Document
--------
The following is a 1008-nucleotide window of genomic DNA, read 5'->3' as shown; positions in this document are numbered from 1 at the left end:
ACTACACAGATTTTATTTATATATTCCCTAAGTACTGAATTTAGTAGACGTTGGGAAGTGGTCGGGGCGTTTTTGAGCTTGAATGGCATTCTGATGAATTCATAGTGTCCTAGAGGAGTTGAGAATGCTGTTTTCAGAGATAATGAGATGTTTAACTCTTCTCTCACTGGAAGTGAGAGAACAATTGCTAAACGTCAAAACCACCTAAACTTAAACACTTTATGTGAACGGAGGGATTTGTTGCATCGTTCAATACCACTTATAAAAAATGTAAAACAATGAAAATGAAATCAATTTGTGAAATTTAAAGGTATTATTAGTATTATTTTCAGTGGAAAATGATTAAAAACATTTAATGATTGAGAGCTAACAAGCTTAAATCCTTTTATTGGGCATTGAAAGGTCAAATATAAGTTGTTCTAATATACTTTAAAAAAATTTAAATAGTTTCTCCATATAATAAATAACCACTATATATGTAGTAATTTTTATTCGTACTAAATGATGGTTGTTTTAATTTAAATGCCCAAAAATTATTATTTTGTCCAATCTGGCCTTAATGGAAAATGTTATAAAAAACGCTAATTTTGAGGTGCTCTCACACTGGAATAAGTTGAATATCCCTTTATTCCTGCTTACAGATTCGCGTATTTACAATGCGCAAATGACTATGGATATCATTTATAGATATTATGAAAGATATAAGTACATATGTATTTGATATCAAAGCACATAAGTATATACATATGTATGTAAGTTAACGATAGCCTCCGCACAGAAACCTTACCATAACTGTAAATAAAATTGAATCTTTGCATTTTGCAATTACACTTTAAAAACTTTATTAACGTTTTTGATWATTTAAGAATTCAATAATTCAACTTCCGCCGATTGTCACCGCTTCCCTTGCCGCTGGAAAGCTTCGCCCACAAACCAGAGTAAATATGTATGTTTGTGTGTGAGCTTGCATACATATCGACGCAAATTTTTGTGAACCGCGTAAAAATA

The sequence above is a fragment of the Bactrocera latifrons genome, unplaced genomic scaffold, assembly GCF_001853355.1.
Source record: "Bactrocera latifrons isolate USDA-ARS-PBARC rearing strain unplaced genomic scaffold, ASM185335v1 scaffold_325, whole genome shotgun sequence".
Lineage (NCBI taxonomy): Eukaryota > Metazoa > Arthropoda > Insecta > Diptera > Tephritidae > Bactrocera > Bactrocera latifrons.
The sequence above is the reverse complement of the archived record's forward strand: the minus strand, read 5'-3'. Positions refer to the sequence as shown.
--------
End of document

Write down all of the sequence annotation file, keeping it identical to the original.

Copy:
The following is a 1008-nucleotide window of genomic DNA, read 5'->3' as shown; positions in this document are numbered from 1 at the left end:
ACTACACAGATTTTATTTATATATTCCCTAAGTACTGAATTTAGTAGACGTTGGGAAGTGGTCGGGGCGTTTTTGAGCTTGAATGGCATTCTGATGAATTCATAGTGTCCTAGAGGAGTTGAGAATGCTGTTTTCAGAGATAATGAGATGTTTAACTCTTCTCTCACTGGAAGTGAGAGAACAATTGCTAAACGTCAAAACCACCTAAACTTAAACACTTTATGTGAACGGAGGGATTTGTTGCATCGTTCAATACCACTTATAAAAAATGTAAAACAATGAAAATGAAATCAATTTGTGAAATTTAAAGGTATTATTAGTATTATTTTCAGTGGAAAATGATTAAAAACATTTAATGATTGAGAGCTAACAAGCTTAAATCCTTTTATTGGGCATTGAAAGGTCAAATATAAGTTGTTCTAATATACTTTAAAAAAATTTAAATAGTTTCTCCATATAATAAATAACCACTATATATGTAGTAATTTTTATTCGTACTAAATGATGGTTGTTTTAATTTAAATGCCCAAAAATTATTATTTTGTCCAATCTGGCCTTAATGGAAAATGTTATAAAAAACGCTAATTTTGAGGTGCTCTCACACTGGAATAAGTTGAATATCCCTTTATTCCTGCTTACAGATTCGCGTATTTACAATGCGCAAATGACTATGGATATCATTTATAGATATTATGAAAGATATAAGTACATATGTATTTGATATCAAAGCACATAAGTATATACATATGTATGTAAGTTAACGATAGCCTCCGCACAGAAACCTTACCATAACTGTAAATAAAATTGAATCTTTGCATTTTGCAATTACACTTTAAAAACTTTATTAACGTTTTTGATWATTTAAGAATTCAATAATTCAACTTCCGCCGATTGTCACCGCTTCCCTTGCCGCTGGAAAGCTTCGCCCACAAACCAGAGTAAATATGTATGTTTGTGTGTGAGCTTGCATACATATCGACGCAAATTTTTGTGAACCGCGTAAAAATA

The sequence above is a fragment of the Bactrocera latifrons genome, unplaced genomic scaffold, assembly GCF_001853355.1.
Source record: "Bactrocera latifrons isolate USDA-ARS-PBARC rearing strain unplaced genomic scaffold, ASM185335v1 scaffold_325, whole genome shotgun sequence".
Lineage (NCBI taxonomy): Eukaryota > Metazoa > Arthropoda > Insecta > Diptera > Tephritidae > Bactrocera > Bactrocera latifrons.
The sequence above is the reverse complement of the archived record's forward strand: the minus strand, read 5'-3'. Positions refer to the sequence as shown.